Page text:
This is a complicated recommendation. Recent news concerning a privacy breach at Ubiquiti notwithstanding, we believe the Unifi USW-Flex to be the best network switch for anyone looking to bring PoE to the edge of their network. This affordable, 5-port wonder can supply up to 15.4 watts of power to each of its four output ports. Note the use of “up to” here; once you’ve got all ports occupied, the 46-watt power budget will prevent 15.4 watts going to all four ports at once. So if you are using up all of that power at every port, the fourth port gets reduced priority and lower wattage. The PeE features also only apply provided the Unifi USW-Flex is powered itself by a proper PoE injector. If you’re uncertain which injector to buy, Ubiquiti sells a fairly inexpensive one.
Although it’s a managed switch, the Unifi USW-Flex lacks certain key features like Spanning Tree Protocol, which helps prevent switch loops, or the ability to use SSH for extensive command-line-management (although you can SSH in for some basic functionality like firmware updates), it works well as an edge-of-network device to power things like IP cameras or sensors that you may want to have minimal wiring going to.
Additionally, the USW-Flex is built for outdoor use and comes with multiple mounting options - either magnetic or pole/wall mounts - as well as a hood that can be affixed over the Ethernet ports to help prevent moisture ingress when it rains. As a quick aside, part of this switch’s outdoor-friendly design is its recessed ports, which can be hard to remove an RJ45 connector from, as there isn’t much room for your fingers to squeeze the connector’s release clip.
In testing, we found that, when using the Flex without configuration, it worked about as well as any other in this list: Transfer speeds were solid, and faster than other gigabit switches tested under load. It’s worth noting here, however, that the Ubiquiti does get quite hot, sitting easily over 100 degrees Fahrenheit at idle and getting as warm as 118.7 degrees F with every port in use -- and that’s in a cool room, with plenty of air movement. It’s rated to operate in temperatures up to 149 degrees F (at 25W output - 131F at 46W), but it would still be a good idea to keep it in a shaded area if using outside, as direct summer sun could shorten its lifespan or impact performance.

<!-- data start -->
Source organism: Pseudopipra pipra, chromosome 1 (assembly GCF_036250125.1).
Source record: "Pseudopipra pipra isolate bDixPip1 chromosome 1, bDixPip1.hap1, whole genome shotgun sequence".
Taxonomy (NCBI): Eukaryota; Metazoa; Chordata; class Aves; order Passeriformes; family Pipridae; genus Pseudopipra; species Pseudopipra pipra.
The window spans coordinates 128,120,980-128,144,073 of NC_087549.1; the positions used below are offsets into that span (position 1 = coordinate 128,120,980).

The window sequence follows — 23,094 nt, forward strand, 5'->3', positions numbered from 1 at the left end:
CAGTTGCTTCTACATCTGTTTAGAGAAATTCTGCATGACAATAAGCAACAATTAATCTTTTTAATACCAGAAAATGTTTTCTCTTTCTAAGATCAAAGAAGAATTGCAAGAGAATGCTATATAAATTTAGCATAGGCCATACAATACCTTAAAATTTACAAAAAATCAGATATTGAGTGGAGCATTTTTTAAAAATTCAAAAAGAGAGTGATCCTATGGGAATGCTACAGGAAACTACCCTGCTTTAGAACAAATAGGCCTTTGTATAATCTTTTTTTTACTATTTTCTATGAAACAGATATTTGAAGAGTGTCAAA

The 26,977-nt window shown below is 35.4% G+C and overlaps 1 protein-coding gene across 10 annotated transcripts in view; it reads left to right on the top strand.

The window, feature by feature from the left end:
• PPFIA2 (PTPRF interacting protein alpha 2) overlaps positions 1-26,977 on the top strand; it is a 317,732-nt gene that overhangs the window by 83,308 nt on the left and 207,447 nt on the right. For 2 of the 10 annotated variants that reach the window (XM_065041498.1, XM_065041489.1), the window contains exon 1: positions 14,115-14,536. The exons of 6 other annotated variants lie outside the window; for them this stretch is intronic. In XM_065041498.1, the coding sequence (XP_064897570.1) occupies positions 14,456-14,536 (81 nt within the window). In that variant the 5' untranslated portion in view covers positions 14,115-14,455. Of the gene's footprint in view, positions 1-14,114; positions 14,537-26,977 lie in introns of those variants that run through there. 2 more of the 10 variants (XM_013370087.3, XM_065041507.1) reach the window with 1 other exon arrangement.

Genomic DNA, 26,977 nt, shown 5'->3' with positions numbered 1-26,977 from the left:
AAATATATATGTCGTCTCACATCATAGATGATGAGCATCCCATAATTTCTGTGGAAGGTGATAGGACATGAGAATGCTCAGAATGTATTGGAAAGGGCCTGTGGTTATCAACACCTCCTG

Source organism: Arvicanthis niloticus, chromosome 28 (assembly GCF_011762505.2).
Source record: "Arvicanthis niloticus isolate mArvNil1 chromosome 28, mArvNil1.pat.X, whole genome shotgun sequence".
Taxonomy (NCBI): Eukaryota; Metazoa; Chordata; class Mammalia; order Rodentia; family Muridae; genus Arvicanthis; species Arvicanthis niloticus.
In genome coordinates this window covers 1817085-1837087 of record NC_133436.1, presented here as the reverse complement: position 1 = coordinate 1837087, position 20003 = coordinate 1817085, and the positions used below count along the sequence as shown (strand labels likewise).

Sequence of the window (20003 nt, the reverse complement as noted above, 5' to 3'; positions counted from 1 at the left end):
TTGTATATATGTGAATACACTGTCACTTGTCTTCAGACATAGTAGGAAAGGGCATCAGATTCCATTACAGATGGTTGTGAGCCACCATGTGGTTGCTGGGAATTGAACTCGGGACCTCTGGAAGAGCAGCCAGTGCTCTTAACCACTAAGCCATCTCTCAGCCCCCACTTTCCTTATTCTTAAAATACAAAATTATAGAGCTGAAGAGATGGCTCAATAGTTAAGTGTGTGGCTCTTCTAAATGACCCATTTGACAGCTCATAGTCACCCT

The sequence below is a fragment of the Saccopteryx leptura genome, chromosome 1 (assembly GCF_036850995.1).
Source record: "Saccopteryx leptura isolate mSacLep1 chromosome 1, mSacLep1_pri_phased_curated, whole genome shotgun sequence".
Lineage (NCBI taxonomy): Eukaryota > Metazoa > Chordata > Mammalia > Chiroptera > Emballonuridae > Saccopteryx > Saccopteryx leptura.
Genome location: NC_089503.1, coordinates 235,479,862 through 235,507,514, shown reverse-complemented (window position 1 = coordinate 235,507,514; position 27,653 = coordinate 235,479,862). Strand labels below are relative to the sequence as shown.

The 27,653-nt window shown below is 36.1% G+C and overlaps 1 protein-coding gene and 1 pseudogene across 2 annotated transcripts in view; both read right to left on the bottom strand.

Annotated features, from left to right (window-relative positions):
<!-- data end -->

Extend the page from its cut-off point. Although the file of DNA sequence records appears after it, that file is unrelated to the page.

The USW-Flex comes with other caveats, too. The switch is managed via a browser-based GUI (the same general-purpose interface that is used for all other UniFi gear, which is nice if you have an all-UniFi network, but irritating and confusing if you only have this switch. And though it can function without ever touching its settings, there are some you’ll have to change to access promised capability. For instance, the switch does not default to the 802.3bt protocol that provides for the full 46-watt power budget, so you must change the power source under settings to PoE Injector.
You’ll want to be certain that the device powering it is outputting with the 802.3bt protocol, or you will not be able to get all 46 watts. The final note is applicable to managed switches in general: If setting up and using a virtual LAN, you would do well to first ensure that your router supports VLANs -- Amazon’s eero, for instance, currently does not. In spite of all of this, the convenience of bringing both Gigabit Ethernet and 802.3af PoE power from four ports to anywhere in-or-out of your home for a hundred bucks is quite a weighty item in the “pro” column in our opinion.
In between 8-and-16-port switches, you have some funky units like this ZyXel XGS1010-12. It’s billed on the box as a desktop switch with 8 gigabit ports and four bonus ports in the form of two 2.5 GbE and two 10 GbE SFT+ uplink ports. The latter fiber Internet customers would recognize as the data port on a fiber ONT (Optical Network Terminator -- think of it like a Fiber modem for customers without last-mile copper).